Illinois US Senator Tammy Duckworth made headlines recently when she announced that she would be expecting her second child this spring. She will become the first sitting Senator to give birth. While her announcement might be an historic first for Congress, Sen. Duckworth is one of 25 million working mothers in the United States.
The #MeToo movement has given voice to women from assembly lines to corner offices around the persistence of sexual harassment and assault. While working mothers with children under the age of 18 make up for a third of the women in the labor force, many women face workplace discrimination based on pregnancy. More than 30,000 claims of discrimination were filed with the Equal Employment Opportunity Commission between 2010 and 2015. 3,000 claims were filed just last year.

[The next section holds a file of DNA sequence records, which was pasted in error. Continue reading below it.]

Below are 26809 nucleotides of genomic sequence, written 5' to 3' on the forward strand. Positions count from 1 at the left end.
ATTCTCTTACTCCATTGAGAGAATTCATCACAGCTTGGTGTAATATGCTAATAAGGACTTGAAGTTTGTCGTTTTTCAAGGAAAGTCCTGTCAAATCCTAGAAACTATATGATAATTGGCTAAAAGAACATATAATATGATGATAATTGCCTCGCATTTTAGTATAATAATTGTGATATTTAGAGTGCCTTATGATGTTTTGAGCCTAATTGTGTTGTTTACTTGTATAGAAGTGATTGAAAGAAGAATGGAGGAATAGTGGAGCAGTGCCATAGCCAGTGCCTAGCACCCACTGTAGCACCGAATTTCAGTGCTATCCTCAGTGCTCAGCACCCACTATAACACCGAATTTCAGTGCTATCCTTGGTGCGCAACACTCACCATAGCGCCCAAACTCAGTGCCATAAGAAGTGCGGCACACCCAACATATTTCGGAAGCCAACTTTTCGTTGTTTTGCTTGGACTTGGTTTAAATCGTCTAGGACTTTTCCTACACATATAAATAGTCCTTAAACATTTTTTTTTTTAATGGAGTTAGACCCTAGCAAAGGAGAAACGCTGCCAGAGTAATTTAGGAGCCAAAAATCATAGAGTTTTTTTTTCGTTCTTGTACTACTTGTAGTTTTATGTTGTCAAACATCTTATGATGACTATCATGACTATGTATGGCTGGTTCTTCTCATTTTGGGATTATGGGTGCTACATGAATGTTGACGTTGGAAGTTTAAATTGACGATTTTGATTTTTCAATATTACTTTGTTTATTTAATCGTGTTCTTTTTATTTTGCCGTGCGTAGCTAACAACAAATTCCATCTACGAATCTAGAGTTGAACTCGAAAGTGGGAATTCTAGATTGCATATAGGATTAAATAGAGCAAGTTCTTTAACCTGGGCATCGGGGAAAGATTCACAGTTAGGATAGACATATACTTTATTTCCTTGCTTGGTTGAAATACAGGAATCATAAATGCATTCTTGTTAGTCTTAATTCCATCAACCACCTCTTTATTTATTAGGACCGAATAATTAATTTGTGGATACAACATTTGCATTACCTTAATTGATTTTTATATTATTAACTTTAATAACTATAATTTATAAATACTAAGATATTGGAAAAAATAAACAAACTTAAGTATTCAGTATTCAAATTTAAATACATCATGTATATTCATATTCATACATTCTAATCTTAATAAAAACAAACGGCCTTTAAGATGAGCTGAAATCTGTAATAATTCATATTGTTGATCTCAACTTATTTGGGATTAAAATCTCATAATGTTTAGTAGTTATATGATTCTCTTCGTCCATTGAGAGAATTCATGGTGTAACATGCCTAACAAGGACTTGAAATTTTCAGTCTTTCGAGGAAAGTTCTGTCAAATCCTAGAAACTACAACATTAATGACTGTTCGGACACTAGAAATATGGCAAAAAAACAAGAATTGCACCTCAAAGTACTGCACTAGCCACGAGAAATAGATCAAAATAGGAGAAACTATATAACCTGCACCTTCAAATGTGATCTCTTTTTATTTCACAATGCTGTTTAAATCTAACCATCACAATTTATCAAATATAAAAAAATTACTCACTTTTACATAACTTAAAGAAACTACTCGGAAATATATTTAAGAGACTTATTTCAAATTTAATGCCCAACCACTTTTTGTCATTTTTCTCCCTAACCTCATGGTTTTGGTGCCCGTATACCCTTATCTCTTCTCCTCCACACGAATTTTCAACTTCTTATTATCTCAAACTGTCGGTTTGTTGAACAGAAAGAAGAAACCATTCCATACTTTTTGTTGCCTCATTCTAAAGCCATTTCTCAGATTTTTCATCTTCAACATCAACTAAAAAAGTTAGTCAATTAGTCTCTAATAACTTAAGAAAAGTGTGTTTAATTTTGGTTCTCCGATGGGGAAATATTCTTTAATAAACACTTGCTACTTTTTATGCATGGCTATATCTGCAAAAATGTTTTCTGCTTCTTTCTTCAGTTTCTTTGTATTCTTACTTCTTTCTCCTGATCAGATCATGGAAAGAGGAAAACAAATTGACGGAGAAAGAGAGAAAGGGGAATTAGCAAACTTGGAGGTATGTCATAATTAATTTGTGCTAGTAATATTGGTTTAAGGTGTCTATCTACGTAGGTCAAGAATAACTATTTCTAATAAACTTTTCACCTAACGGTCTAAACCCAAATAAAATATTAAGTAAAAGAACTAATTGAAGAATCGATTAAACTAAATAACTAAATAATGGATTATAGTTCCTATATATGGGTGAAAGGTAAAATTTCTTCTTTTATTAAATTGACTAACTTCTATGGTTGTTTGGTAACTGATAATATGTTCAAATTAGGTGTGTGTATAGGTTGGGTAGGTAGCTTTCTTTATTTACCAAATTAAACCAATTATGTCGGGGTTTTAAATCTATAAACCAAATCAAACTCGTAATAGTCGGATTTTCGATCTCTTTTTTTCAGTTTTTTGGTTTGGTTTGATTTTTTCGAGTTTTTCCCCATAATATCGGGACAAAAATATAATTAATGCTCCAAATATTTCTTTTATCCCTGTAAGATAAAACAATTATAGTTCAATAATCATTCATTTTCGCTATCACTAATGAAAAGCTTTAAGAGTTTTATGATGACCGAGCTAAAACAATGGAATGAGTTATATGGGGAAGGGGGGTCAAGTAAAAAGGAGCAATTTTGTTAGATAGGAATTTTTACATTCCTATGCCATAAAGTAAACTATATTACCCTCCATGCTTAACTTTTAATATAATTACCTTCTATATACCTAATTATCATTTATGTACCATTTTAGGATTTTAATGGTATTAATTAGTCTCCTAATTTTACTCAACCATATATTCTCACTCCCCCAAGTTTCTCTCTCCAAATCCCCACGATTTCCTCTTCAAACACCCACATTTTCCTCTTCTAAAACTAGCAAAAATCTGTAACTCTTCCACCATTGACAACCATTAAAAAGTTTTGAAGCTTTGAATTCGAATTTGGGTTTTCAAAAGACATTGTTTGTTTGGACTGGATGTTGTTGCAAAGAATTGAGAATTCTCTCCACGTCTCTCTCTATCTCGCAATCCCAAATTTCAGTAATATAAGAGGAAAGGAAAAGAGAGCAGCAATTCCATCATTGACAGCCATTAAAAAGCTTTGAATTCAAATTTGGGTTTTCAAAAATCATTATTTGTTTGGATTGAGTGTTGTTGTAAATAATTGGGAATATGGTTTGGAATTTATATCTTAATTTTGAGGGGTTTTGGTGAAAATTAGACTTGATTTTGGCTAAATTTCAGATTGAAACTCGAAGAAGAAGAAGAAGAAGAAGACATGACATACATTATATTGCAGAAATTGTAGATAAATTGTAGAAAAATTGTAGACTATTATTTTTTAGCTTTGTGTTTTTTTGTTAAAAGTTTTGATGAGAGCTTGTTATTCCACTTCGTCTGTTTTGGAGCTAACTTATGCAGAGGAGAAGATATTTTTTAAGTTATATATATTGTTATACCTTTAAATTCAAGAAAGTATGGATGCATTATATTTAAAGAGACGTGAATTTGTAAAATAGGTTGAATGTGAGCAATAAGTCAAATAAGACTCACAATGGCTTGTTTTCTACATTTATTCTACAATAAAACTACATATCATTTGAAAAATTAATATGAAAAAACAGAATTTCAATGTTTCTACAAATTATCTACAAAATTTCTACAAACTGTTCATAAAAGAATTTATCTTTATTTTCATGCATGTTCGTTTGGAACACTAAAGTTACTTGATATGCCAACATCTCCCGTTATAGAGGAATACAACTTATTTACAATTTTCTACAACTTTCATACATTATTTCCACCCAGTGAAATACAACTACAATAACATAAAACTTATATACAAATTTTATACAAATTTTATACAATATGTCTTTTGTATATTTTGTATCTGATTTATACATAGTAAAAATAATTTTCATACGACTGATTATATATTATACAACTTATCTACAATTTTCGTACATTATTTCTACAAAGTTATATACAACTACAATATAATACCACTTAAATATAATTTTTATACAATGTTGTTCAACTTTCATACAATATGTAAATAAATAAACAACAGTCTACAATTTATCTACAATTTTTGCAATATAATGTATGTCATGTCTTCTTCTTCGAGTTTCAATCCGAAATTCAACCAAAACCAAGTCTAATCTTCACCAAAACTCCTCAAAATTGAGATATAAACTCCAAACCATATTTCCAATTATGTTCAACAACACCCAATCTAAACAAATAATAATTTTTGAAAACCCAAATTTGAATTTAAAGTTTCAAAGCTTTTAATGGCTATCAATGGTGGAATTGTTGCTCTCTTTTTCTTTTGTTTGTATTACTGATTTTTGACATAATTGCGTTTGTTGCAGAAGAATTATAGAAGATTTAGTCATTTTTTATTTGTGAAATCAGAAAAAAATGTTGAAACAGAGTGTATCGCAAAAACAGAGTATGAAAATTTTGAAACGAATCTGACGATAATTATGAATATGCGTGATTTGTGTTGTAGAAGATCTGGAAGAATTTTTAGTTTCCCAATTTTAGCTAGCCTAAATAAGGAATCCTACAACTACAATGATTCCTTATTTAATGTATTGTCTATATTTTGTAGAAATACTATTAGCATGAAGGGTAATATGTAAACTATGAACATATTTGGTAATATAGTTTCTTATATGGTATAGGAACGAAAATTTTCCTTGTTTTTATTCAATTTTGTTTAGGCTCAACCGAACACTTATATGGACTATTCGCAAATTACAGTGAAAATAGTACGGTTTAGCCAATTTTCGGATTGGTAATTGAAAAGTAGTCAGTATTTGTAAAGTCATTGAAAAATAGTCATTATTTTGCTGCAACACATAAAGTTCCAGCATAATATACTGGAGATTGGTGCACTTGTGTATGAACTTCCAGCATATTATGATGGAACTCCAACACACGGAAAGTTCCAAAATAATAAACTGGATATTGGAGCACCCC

New mothers also face obstacles when it comes to breastfeeding with fewer than 40 percent of women having adequate break time or access to acceptable nursing facilities on the job.
We take a look at the politics of pregnancy in the workplace. Do women still have to choose between starting a family and pursuing a career? And what protections are afforded expectant mothers by their employers under the law?
Dr. Sheri Parks joins us in studio A for Midday Culture Connections on the first Tuesday of every month. She is an Associate Professor in the Department of American Studies at the University of Maryland College Park. She’s the author of Fierce Angels: Living with a Legacy from the Sacred Dark Feminine to the Strong Black Woman.